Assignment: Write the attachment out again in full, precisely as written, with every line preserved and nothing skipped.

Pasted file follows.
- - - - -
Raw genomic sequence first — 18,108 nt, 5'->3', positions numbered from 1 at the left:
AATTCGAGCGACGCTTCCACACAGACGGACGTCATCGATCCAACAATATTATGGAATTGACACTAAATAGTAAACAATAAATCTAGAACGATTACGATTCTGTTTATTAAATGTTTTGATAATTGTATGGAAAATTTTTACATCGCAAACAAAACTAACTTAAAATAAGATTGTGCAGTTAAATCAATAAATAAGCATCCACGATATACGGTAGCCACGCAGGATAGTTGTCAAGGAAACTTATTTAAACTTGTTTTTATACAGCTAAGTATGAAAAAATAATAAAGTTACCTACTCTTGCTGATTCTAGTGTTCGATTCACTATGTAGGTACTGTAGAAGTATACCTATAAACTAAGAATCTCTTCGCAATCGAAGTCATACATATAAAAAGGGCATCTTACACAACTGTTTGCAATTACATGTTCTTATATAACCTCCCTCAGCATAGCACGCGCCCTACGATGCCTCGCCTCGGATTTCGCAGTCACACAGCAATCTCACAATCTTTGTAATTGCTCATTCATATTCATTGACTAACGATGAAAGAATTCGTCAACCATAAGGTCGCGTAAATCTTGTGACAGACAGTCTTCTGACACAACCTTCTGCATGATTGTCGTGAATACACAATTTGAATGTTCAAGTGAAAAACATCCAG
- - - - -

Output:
Raw genomic sequence first — 18,108 nt, 5'->3', positions numbered from 1 at the left:
AATTCGAGCGACGCTTCCACACAGACGGACGTCATCGATCCAACAATATTATGGAATTGACACTAAATAGTAAACAATAAATCTAGAACGATTACGATTCTGTTTATTAAATGTTTTGATAATTGTATGGAAAATTTTTACATCGCAAACAAAACTAACTTAAAATAAGATTGTGCAGTTAAATCAATAAATAAGCATCCACGATATACGGTAGCCACGCAGGATAGTTGTCAAGGAAACTTATTTAAACTTGTTTTTATACAGCTAAGTATGAAAAAATAATAAAGTTACCTACTCTTGCTGATTCTAGTGTTCGATTCACTATGTAGGTACTGTAGAAGTATACCTATAAACTAAGAATCTCTTCGCAATCGAAGTCATACATATAAAAAGGGCATCTTACACAACTGTTTGCAATTACATGTTCTTATATAACCTCCCTCAGCATAGCACGCGCCCTACGATGCCTCGCCTCGGATTTCGCAGTCACACAGCAATCTCACAATCTTTGTAATTGCTCATTCATATTCATTGACTAACGATGAAAGAATTCGTCAACCATAAGGTCGCGTAAATCTTGTGACAGACAGTCTTCTGACACAACCTTCTGCATGATTGTCGTGAATACACAATTTGAATGTTCAAGTGAAAAACATCCAG